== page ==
Landing this prize speaks volumes about the continued rise in high-quality AAA game development being seen here in China – and specifically in Shanghai. For years, Western developers and publishers utilized China as their outsource art asset factory. And over time the artists, animators and modelers here increased their capability and creativity – with a game like A:MR being wonderful testament to the sort of surreal, imaginative and detailed work the Chinese game industry is now capable of.
Large-scale AAA console games often spend 50% or ore of their budgets on art alone. Alice:MR was no different. Of a 65 person internal team, nearly half were working on “art” (animation, 3D, concept, effects). Another 45 artists spread between 4 different outsource studios contributed the bulk of 3D asset production for the game. This “near sourcing” of 3D asset production meant we could outsource 98% of all 3D artwork for the game to local outsource teams.
Not only did this model produce impressive results, it was reliable, cost-effective and creatively engaging for all involved. Geographic proximity meant that the outsource teams felt like a true part of the larger art department. And one of the shining examples of effeciency and creativity was outsource shop “China West Coast“.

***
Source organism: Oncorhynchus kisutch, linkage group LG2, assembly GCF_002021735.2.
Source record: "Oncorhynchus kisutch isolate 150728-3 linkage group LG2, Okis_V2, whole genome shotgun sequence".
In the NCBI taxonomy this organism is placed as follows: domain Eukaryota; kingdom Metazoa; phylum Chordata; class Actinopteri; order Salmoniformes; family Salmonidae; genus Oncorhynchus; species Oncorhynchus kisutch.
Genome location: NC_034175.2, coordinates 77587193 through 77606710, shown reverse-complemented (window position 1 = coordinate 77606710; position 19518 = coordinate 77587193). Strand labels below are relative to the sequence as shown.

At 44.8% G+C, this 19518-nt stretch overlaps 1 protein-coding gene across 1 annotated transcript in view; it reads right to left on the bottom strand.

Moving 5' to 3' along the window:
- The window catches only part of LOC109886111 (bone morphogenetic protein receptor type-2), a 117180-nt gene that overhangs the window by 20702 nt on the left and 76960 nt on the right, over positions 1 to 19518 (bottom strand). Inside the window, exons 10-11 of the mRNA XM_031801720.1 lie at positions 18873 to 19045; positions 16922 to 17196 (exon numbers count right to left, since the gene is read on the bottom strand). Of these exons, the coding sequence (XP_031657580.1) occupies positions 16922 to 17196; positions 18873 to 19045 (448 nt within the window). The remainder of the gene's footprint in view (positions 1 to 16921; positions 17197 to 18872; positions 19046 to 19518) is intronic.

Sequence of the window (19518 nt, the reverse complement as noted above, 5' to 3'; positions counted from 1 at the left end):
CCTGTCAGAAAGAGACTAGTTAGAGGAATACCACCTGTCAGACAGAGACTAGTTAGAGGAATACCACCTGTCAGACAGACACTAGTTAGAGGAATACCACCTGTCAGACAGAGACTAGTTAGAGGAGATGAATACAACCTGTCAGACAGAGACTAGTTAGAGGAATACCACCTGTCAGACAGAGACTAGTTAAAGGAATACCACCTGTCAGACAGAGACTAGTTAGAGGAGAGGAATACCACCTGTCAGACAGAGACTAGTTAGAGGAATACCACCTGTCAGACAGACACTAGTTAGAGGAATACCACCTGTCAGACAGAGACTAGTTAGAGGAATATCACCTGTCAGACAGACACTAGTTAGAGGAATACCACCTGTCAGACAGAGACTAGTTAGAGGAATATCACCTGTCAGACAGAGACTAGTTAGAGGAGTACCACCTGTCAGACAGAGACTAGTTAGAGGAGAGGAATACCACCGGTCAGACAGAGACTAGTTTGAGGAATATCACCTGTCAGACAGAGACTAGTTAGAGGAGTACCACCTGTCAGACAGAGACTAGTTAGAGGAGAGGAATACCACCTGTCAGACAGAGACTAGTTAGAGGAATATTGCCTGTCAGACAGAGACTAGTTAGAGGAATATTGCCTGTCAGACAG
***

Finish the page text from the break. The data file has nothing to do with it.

Kudos to Spicy Horse’s internal art team must be shared with outsource groups like China West Coast. Without the seamless and effective integration of the internal and external art pipelines – and the beautiful work being produced by all – the game would never have attained placement among the year’s other AAA titles.
Awesome work by all involved. Thank you, Spicy Horse art team and all the outsource groups like CWC who did the creative heavy lifting!
If you’re interested in using CWC on one of your AAA projects, you can learn more about them HERE.
Christian Nutt over at Gamasutra covered the initial announcement of Spicy Horse Games’ new business and development direction. From the article:
Today, the Shanghai-based studio Spicy Horse, which has completed work on Alice 2 for EA, is announcing that it has secured $3 million in investment from Singapore and Shanghai-based Vickers Venture Partners.
The company, from this point forward, will focus on developing 3D social, online games for a global audience. Spicy Horse is working on its first post-Alice 2 project alongside PopCap’s Shanghai studio — a 3D online version of one of the casual titan’s games, to be launched initially in the Asia/Pacific region.
There’s a tremendous amount of excitement around these studio these days. We’ve just finished “Alice: Madness Returns”, which has turned out beautifully and marks a historic occasion in game development, the first-ever AAA console game developed entirely in China. Having finished with Alice, we’re returning to our roots, online games (like “American McGee’s Grimm“, on which we founded the studio). Best yet, we’re joined in this adventure by two great partners, PopCap (who’ve given us a really cool development deal) and Vickers Capital Group (who’ve given us a really cool investment deal).